Miners Strike Ends
The 3rd of March 1985 AD
Just two days short of a year after the Miners’ Strike began it ended in dignified if crushing defeat.
The National Union of Mineworkers had chosen to fight the strike in spite of the existence of large coal stocks built up seemingly in preparation for a strike. Though it can be argued that the intended swift action by Ian MacGregor necessitated equally rapid reaction, choosing to strike at the start of spring was far from ideal strategically. And by not holding a national ballot the democratic credentials of the strike were cast into serious doubt; unhelpfully for the miners’ cause the democratic situation was further confused by the union opting for local ballots but not liking the Nottinghamshire area’s decision to vote for continued working.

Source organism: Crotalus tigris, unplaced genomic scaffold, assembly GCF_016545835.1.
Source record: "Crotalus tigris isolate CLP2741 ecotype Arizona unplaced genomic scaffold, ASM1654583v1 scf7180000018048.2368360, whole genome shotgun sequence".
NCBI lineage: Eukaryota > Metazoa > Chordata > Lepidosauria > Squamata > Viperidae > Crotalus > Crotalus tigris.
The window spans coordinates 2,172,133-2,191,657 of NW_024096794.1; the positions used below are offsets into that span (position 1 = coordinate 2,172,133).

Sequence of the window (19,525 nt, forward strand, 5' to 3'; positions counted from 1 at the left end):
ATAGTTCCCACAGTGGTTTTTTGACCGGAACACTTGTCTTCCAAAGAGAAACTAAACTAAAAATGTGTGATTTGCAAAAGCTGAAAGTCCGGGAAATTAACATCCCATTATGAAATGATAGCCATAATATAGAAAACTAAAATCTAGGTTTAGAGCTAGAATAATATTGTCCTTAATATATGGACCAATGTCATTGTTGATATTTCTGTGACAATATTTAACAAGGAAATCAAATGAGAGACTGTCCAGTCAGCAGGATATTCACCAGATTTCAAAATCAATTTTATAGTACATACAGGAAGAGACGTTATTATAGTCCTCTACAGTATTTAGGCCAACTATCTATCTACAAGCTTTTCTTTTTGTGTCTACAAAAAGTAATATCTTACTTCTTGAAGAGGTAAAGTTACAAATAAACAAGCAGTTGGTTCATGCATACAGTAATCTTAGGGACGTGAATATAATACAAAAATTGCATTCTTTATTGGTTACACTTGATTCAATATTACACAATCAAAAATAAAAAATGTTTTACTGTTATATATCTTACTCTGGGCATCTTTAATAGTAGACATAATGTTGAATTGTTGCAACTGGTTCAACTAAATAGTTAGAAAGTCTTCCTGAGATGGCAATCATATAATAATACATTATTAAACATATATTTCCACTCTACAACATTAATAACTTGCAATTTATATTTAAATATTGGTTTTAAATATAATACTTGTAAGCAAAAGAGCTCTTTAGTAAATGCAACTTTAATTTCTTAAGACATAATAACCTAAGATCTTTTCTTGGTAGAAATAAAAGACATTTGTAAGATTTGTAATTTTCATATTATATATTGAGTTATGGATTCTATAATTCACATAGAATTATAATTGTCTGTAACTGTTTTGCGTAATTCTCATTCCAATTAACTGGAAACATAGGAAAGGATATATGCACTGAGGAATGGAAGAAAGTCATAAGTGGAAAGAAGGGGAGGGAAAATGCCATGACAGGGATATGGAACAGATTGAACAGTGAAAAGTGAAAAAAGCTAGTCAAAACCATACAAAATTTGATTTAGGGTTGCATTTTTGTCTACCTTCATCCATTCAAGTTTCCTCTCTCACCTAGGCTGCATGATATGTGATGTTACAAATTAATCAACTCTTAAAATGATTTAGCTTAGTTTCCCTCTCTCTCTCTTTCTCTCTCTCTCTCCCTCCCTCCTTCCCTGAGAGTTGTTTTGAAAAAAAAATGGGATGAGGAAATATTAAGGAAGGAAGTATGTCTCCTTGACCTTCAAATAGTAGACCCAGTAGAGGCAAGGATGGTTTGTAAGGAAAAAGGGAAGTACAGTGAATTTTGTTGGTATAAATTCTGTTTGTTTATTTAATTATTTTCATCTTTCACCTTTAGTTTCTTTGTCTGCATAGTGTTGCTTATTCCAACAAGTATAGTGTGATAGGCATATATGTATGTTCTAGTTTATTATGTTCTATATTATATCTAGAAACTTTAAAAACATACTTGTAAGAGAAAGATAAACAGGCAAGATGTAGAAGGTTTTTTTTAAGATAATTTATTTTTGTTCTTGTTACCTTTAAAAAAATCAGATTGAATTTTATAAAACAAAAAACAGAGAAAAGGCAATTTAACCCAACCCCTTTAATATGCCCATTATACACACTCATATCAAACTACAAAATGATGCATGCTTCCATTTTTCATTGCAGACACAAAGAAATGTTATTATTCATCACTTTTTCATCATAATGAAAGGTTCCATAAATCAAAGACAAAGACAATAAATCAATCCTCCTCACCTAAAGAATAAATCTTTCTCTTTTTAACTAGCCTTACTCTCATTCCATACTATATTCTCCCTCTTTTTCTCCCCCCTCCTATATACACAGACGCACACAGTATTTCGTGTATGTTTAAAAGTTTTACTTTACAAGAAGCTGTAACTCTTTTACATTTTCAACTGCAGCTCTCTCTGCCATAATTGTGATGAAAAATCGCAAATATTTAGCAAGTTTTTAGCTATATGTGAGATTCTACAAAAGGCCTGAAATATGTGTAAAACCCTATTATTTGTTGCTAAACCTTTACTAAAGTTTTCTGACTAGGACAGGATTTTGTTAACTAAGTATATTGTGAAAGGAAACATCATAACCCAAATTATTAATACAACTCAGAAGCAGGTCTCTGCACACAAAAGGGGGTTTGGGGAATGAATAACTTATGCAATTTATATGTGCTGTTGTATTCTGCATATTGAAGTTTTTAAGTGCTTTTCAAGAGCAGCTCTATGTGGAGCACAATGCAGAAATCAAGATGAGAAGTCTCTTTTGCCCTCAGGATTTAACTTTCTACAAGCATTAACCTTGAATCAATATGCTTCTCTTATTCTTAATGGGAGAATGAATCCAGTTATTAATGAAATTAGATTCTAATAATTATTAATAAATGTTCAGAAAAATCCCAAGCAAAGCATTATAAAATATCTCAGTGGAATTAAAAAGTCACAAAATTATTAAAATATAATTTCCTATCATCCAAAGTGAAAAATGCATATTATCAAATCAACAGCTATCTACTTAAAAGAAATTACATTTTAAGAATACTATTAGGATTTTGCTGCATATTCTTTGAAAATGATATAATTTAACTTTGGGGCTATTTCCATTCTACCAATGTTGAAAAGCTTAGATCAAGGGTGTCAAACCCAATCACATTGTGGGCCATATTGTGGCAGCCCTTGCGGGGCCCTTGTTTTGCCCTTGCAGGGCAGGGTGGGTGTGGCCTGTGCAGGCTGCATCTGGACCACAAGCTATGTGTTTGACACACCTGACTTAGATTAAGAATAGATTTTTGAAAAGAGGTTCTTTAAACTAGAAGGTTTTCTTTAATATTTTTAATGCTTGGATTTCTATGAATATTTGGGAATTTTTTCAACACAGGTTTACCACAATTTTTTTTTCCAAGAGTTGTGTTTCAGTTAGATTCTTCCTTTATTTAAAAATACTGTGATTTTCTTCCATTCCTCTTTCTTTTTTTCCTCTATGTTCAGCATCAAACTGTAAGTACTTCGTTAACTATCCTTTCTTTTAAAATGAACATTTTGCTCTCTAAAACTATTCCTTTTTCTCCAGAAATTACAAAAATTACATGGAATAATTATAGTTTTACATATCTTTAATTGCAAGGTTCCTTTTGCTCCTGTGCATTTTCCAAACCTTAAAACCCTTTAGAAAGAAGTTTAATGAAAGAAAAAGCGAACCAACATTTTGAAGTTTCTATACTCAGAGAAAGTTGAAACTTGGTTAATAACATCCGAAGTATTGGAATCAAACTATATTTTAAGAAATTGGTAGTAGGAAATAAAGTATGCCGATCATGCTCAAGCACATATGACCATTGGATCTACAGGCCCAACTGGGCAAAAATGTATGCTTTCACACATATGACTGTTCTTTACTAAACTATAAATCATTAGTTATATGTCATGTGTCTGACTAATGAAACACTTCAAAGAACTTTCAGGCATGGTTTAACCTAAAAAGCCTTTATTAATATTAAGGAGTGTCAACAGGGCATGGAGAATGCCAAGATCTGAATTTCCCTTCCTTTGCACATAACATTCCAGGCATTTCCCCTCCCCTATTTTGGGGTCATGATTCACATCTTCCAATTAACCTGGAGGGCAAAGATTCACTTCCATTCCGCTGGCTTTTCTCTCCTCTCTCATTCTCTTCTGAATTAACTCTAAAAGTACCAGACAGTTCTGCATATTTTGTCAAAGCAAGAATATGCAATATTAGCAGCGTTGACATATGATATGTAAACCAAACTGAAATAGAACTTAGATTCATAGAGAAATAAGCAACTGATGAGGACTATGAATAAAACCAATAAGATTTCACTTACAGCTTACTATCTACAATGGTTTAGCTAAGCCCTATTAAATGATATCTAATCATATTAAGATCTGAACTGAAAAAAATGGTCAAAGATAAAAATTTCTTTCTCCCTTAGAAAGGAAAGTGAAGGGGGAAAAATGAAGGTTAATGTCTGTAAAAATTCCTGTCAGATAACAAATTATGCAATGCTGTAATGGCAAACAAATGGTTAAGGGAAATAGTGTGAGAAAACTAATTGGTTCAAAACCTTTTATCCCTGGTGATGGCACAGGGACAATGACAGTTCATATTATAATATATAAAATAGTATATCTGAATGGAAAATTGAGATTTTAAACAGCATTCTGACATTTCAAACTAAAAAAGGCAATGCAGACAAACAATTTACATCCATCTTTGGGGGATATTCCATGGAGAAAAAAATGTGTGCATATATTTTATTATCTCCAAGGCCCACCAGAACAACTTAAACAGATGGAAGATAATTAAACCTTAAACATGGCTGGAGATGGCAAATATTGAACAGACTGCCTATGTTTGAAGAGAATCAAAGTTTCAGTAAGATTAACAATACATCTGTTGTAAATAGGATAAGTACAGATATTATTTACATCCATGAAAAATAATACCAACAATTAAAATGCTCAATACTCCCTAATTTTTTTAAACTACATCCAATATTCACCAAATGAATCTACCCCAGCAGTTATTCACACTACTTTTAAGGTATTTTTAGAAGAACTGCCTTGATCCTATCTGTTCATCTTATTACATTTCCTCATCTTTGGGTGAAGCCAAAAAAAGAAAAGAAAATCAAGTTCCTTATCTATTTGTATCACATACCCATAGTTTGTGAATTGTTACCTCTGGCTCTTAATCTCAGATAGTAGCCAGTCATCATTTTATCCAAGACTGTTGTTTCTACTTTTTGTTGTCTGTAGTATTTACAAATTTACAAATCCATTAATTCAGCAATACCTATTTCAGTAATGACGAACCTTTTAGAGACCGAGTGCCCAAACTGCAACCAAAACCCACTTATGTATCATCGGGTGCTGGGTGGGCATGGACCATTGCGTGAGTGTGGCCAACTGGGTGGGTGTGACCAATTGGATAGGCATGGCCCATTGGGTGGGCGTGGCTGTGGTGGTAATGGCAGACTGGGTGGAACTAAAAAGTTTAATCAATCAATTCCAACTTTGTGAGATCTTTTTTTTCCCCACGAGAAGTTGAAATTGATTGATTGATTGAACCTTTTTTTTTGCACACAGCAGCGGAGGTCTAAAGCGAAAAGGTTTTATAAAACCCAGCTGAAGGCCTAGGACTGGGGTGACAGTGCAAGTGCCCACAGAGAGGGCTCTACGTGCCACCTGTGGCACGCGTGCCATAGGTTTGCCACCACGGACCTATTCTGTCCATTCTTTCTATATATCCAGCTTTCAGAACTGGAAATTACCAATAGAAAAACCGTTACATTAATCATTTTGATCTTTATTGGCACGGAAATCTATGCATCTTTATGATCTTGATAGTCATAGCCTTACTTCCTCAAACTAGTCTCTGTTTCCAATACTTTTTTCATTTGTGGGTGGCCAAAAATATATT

Brutal treatment of miners at pickets and demonstrations sickened many of the British public; most did not want the union movement paralysed. But on the other side of the coin memories were still fresh of the 1974 coal strike which brought an elected government to its knees; and the Winter of Discontent was even more recent, the country ignominiously reduced to chaos. Sympathy for miners was tempered by antipathy for their leadership.
Britain got through the 1984-85 winter without the lights going out. About a third of the mining workforce had been tempted back before Christmas by NCB offers; the union was finding it hard to fund action; the miners’ families were desperate: many passed the winter without heating; food was short. A vote to return to work by the national executive of the NUM 98 – 91 signalled the end. Miners, some marching behind brass bands, and cheered by their families, returned to work.
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